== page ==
I grew up hearing tales of Nashville’s lost greatness. In fifth grade we had six weeks of local history, most of which involved a heavily sanitized retelling of the city’s postwar glory days as the birthplace of country and a hotbed of bluegrass, soul, jazz, and early rock. We’d take field trips to Music Row, near Vanderbilt, to see the studios where guys like Elvis and Hank had recorded their legendary tunes, but we were introduced to the city as history, where things had happened but where nothing was actually happening. The suburbs, without history, were the future.

Later on our own, we learned about Johnny Cash and Waylon Jennings and their “lost year” spent in a Nashville apartment, about carousing and womanizing and drinking and amphetamines in the back of Tootsie’s Orchid Lounge, which drew performers across a narrow, urine-soaked alley after shows at the Ryman Auditorium, home of the Grand Ole Opry during its heydays in the ‘50s and ‘60s.

But those days didn’t last long. Outlaw country had its moment in the ‘70s, and for a while “Hee-Haw” and “The Dukes of Hazard” and “Urban Cowboy” defined the national aesthetic. But by the ‘80s everyone wanted to forget the rhinestone days, and country lost its luster while the recording industry consolidated in California, leaving Music Row to rot.

Meanwhile, Nashville was disfigured by successive, failed attempts at dramatic reconstruction: the downtown mall, empty; the “international” airport concourse (read: flights to the Bahamas), shuttered. Though the suburbs continued to grow, the city itself stagnated until when I left, in 1995, it wasn’t much larger than it was when my father had first moved away at around the same age, 30 years before. Local baseball allegiances were defined by which teams you watched on cable—TBS out of Atlanta and thus the Braves, or WGN out of Chicago and thus the Cubs—and it was just another sign of how Nashvillians all seemed to be looking elsewhere.

The city had a certain Charlie Brown quality to it: Our mayor, who was cursed (or blessed, depending on your outlook) with the name Bill Boner, went on Donahue to explain why he dumped his wife for a lounge singer named Tracie Peel. For a while the big topic of debate was whether Branson, Mo. —Branson! —was about to overtake us as America’s country music capital. (Also pathetic: the belief that, like college degrees or royal titles, “country music capital” was a conferrable status.) When we tried, unsuccessfully, to persuade the New Jersey Devils hockey team to move, Garden State wags unleashed a stream of one-liners in the national media, mostly along the lines of “Nashville: the only city where the players will have more teeth than the fans” (which is pretty insulting, but also pretty funny).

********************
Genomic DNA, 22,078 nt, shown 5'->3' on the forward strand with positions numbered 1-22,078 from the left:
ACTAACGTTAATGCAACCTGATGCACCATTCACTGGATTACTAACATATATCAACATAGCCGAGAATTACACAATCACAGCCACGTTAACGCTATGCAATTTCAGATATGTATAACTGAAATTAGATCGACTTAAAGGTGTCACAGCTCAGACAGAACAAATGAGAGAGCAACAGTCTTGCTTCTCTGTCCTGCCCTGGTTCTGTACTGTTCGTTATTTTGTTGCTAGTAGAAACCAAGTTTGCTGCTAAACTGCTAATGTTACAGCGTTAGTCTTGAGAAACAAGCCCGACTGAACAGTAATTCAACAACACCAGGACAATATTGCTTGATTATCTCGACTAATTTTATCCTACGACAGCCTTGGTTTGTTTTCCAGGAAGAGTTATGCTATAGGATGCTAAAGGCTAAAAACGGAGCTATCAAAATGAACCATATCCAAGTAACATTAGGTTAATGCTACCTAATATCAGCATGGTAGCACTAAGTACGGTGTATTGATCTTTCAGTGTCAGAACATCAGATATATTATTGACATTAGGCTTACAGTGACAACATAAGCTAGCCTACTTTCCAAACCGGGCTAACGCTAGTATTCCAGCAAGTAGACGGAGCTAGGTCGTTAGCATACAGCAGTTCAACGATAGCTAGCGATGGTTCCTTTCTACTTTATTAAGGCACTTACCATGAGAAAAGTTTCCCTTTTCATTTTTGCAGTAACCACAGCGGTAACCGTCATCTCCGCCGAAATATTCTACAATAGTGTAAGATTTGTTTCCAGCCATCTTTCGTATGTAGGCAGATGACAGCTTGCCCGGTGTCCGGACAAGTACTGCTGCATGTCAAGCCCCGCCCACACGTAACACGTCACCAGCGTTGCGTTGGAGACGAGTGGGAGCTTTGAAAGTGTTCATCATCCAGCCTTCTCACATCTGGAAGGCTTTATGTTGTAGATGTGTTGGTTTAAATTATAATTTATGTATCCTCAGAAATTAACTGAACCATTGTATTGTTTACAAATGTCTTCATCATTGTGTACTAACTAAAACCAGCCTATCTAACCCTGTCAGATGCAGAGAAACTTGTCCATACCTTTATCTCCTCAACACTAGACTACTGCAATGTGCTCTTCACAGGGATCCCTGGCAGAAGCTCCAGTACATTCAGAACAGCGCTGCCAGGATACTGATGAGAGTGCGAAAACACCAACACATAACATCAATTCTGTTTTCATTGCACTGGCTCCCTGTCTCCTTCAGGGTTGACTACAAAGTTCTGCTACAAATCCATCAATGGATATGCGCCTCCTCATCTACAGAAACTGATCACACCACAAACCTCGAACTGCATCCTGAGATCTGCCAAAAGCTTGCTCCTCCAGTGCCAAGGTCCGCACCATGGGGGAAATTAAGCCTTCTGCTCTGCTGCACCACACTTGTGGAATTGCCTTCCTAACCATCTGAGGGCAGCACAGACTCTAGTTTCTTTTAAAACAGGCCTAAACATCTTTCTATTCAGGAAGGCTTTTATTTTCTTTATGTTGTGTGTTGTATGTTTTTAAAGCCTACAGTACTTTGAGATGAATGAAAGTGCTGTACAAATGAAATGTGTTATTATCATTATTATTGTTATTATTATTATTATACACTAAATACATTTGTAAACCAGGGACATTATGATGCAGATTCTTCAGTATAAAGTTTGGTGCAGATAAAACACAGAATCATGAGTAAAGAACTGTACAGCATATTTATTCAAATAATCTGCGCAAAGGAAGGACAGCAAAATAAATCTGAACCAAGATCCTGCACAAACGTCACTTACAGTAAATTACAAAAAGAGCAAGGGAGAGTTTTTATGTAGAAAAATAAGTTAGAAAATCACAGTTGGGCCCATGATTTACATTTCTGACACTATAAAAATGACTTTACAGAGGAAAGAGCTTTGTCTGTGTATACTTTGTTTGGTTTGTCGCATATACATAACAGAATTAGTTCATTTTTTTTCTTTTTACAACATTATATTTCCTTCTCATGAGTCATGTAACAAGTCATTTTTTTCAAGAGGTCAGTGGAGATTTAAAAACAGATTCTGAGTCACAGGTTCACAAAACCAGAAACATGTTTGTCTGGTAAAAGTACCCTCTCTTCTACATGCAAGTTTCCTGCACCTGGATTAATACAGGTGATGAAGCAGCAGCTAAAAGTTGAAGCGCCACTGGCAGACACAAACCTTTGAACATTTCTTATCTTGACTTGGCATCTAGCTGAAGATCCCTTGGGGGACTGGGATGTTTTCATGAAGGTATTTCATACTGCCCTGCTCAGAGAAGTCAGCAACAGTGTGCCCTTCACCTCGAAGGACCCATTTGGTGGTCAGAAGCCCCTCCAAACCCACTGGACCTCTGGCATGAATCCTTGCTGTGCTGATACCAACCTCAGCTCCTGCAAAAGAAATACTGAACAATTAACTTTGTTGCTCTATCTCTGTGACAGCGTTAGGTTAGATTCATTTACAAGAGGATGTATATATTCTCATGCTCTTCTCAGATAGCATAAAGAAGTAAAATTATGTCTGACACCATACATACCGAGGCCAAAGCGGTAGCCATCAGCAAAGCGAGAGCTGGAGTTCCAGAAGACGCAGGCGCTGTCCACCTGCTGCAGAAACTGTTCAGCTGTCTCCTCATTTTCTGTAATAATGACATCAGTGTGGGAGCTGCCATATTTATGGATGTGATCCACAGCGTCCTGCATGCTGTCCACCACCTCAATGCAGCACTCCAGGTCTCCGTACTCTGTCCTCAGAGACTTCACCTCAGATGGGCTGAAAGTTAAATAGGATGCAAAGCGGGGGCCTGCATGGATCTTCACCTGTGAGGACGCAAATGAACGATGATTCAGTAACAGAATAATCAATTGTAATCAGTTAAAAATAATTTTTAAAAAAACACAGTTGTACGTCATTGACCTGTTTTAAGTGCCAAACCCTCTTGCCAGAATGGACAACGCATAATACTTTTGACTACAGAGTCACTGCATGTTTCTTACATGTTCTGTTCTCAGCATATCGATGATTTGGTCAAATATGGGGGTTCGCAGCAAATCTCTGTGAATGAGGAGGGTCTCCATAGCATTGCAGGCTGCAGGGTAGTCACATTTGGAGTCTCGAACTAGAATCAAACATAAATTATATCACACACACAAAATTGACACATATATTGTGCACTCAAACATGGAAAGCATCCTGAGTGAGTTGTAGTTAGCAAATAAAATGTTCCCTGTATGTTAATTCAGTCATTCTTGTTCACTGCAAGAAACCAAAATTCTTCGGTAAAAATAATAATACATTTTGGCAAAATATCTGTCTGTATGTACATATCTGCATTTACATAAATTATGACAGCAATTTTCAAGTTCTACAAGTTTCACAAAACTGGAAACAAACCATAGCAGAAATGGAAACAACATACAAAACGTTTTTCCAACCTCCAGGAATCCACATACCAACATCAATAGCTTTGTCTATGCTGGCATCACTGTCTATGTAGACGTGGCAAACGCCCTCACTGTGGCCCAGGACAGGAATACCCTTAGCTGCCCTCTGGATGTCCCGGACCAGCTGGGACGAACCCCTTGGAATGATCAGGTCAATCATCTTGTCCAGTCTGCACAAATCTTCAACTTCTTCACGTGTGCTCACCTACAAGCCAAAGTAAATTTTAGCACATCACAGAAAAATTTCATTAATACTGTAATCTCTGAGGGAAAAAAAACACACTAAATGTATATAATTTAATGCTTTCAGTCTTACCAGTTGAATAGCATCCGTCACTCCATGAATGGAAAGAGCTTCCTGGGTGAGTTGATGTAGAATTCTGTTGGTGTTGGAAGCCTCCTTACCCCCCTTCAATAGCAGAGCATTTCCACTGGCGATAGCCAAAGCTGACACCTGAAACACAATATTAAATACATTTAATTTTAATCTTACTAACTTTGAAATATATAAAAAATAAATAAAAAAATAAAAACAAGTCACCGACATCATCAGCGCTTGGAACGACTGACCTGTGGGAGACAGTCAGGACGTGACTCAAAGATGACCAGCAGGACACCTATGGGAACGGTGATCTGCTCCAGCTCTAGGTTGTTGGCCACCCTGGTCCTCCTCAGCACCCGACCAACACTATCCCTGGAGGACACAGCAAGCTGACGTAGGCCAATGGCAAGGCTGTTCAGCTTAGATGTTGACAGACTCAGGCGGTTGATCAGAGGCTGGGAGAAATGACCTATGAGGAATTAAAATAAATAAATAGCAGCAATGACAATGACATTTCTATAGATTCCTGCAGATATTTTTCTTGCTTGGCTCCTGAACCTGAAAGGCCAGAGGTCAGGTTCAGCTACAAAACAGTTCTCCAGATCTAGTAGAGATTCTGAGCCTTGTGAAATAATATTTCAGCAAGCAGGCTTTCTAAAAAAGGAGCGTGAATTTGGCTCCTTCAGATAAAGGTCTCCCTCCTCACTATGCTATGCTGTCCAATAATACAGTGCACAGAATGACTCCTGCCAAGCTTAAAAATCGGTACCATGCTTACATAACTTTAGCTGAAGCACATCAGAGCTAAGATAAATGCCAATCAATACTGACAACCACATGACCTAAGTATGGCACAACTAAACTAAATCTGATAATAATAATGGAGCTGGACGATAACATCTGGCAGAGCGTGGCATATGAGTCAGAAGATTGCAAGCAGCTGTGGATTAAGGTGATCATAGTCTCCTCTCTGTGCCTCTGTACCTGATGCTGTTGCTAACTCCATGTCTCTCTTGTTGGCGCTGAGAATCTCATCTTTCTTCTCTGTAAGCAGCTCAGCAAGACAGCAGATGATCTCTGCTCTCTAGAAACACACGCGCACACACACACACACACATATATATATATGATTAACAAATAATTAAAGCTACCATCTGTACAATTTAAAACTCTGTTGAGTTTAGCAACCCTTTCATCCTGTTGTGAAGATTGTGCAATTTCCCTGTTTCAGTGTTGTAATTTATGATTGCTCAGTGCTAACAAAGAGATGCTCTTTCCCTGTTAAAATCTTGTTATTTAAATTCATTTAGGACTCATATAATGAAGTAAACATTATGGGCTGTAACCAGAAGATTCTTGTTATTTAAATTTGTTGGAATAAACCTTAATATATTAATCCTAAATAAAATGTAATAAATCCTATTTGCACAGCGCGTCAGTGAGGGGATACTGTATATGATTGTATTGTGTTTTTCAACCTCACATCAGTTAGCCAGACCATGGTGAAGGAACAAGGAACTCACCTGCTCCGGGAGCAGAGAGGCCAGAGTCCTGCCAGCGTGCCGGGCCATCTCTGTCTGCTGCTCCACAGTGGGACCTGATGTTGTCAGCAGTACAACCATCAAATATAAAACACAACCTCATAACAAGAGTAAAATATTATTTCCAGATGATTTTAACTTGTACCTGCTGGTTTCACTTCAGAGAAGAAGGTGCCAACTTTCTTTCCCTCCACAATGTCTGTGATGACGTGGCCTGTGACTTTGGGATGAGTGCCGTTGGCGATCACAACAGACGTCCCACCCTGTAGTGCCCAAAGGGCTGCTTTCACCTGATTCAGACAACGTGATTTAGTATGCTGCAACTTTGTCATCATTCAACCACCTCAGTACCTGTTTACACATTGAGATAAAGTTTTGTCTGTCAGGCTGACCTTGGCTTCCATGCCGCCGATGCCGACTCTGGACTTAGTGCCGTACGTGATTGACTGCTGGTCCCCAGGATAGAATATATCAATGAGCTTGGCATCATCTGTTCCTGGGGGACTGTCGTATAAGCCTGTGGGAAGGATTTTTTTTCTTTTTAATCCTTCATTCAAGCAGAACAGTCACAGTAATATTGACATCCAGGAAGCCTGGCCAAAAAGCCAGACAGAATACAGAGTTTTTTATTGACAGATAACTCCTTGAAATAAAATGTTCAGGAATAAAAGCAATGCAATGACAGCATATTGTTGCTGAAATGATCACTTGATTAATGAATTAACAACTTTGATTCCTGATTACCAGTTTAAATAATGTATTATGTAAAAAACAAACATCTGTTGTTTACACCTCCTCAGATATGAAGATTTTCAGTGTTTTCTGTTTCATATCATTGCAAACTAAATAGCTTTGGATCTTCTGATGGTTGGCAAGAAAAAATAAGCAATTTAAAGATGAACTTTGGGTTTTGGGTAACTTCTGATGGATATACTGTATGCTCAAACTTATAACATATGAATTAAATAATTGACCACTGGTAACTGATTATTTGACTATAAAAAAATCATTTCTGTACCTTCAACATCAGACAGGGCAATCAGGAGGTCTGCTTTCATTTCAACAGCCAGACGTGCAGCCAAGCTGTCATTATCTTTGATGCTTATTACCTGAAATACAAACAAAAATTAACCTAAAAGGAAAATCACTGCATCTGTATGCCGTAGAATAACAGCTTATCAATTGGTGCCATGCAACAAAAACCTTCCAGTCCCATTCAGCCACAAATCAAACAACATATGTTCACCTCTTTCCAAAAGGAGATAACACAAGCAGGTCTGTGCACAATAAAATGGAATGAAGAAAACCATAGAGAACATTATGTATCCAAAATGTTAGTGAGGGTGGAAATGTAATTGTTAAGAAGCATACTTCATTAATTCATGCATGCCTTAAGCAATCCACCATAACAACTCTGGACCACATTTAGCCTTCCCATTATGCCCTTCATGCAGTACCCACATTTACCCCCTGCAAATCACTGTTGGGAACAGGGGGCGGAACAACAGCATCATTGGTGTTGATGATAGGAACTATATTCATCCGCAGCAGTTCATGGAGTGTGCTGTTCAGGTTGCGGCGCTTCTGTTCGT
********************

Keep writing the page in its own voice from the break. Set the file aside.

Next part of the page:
Even worse, Nashville kept making bad decisions, especially when the local economy picked up in the early ‘90s. The Grand Ole Opry had already moved from the gorgeous Ryman to a larger, corporatized and sanitized venue near Opryland, a lackluster theme park that was, nevertheless, our theme park—soon demolished to make way for a giant outlet mall. The city shut down the seedy joints along Lower Broadway and replaced them with Planet Hollywood and the NASCAR Café, neither of which lasted long.

This was not a place I or most anyone else I knew wanted to live after college. Though some people moved back, most of my friends scattered for Los Angeles, Washington, and San Francisco. We preferred being transplants in the anonymous megalopolis, trading the whiff of hayseed for the dry, unscented air of rootlessness.